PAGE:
Many companies face the challenge of understanding which customers and prospects should be part of the strategic, national or global account organization. Determining how to choose and, or qualify the customers and prospects is important for a variety of reasons. Strategic customers usually have lesser margins than other segments, typically receive a greater level of service, and some of the best talent in the organization will be dedicated to these customers.
Often times customers and, or prospects become part of the large accounts program simply because of the size of the organization, existing revenue, because there are multiple geographic locations needing representation, or for any number of reasons. Because of the lack of discipline used to qualify these customers, many times the large account organization has too many customers which creates a number of issues for the organization. The sales and support teams get stretched too thin and do not have the time to spend on the best customers and opportunities. Constant battles erupt with the financial organization on the cost of sales to support seemingly price only customers. And some of the customers do not recognize the underlying value proposition or the sales team is to busy to understand how to map the customer needs to the value proposition. The very best customers may be vulnerable to the competition because the team doesn't have the time necessary to continue to evolve the relationship.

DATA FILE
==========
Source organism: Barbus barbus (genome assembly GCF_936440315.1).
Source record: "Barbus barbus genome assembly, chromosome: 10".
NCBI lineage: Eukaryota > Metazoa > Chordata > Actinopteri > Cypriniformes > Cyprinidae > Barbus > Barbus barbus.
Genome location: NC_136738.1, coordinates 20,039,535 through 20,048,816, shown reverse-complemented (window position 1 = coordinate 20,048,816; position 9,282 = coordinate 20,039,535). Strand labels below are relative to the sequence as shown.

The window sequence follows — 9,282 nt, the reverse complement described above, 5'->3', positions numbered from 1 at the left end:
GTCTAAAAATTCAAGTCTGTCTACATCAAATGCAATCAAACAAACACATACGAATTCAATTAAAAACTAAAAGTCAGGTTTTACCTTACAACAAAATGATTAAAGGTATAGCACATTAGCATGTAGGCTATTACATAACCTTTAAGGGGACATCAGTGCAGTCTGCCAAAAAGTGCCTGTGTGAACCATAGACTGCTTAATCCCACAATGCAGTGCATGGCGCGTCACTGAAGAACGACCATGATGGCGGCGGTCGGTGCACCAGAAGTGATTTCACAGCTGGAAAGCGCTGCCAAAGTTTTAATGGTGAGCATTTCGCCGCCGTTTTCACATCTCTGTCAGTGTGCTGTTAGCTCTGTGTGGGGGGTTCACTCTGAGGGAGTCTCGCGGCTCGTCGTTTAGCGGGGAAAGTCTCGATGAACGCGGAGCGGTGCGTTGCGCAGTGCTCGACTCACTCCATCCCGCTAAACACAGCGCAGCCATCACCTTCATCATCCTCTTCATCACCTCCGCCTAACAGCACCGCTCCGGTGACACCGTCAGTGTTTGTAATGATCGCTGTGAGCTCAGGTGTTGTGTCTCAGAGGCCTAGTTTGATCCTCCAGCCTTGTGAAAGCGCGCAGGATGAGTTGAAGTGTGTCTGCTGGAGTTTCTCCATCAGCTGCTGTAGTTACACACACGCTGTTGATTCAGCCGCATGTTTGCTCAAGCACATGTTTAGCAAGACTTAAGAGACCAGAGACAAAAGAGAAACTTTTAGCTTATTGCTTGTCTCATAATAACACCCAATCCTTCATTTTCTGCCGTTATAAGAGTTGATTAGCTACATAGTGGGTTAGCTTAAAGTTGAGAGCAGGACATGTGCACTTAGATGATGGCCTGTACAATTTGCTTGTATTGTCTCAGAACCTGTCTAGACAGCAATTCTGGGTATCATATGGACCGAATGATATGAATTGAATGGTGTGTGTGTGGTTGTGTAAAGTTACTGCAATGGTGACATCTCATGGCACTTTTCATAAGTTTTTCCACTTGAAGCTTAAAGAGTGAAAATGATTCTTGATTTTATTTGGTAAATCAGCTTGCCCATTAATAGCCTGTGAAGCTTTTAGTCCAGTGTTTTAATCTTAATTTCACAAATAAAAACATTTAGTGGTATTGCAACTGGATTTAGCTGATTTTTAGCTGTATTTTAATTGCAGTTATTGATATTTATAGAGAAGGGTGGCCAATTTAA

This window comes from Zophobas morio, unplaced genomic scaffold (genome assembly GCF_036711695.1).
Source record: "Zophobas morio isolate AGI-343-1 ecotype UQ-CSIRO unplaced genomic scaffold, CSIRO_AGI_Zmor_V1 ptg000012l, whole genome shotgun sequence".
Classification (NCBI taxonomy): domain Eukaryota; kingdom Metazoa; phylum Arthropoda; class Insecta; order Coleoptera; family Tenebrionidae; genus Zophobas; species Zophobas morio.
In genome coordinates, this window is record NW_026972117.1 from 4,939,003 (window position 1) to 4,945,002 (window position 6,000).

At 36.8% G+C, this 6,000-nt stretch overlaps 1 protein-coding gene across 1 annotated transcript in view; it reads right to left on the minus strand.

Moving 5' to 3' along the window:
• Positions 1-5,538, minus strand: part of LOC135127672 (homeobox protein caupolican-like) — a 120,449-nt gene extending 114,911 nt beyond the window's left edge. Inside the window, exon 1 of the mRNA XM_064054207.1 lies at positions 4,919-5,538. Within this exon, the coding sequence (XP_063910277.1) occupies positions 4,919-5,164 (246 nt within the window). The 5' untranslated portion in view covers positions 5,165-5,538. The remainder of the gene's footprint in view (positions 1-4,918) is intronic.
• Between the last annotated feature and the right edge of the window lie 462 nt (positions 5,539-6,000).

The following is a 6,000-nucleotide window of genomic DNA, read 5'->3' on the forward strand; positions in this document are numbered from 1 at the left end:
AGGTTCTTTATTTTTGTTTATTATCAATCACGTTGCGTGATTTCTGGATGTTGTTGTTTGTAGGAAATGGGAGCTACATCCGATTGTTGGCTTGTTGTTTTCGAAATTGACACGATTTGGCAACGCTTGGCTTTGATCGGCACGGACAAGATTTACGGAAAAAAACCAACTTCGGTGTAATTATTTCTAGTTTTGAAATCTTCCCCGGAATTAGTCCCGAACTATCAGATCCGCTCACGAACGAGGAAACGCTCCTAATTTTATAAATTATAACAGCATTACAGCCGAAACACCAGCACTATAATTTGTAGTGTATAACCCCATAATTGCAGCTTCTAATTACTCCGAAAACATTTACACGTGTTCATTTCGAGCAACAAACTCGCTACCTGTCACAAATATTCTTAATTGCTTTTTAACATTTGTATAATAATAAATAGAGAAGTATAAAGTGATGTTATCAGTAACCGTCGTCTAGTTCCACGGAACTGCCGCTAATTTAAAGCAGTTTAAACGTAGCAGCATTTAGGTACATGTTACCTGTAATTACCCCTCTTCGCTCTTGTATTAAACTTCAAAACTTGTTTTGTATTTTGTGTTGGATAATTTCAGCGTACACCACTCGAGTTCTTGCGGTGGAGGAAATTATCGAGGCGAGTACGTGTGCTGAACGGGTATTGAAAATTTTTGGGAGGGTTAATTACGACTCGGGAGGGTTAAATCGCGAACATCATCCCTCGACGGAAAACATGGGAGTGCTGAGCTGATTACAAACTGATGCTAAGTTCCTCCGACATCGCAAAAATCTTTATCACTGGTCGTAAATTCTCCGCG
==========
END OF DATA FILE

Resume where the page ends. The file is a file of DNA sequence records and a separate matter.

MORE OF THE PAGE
Because I've personally encountered this issue at a number of companies across industry sectors, I've created a simple tool to help companies define what a key account is and qualify existing and future accounts. Simply put the tool is a large/strategic account qualifying filter (see example below). To build a filter follow these steps. Create and prioritize a list of customer buying attributes. Narrow the list to less than seven.Define each attribute.For each attribute, determine varying levels of alignment to your definition versus a scale of say 1 - 5. Using centralized procurement as an example (1. there is no centralized buying and 5. all buying decisions are centralized).Provide an importance weighting for each attribute.
Once done, test a few existing customers (some of your best, worst, and mediocre) using a different number of attributes and different weighting until you believe you've landed on the correct filter. If your so inclined you can Then, have a few other people use the filter and send you their results. Tabulate the results, have a meeting with the pilot team and revise the filter.
Finally, determine the right policy and procedures (governance) of the tool and process. Who owns the tool and process, what score is necessary to "pass", is there a process for exceptions, how often should the tool be updated and accounts re-scored, how should we train the organization, etc.). And finally how do we transition existing accounts to a different service model to free up capacity for the most valued accounts?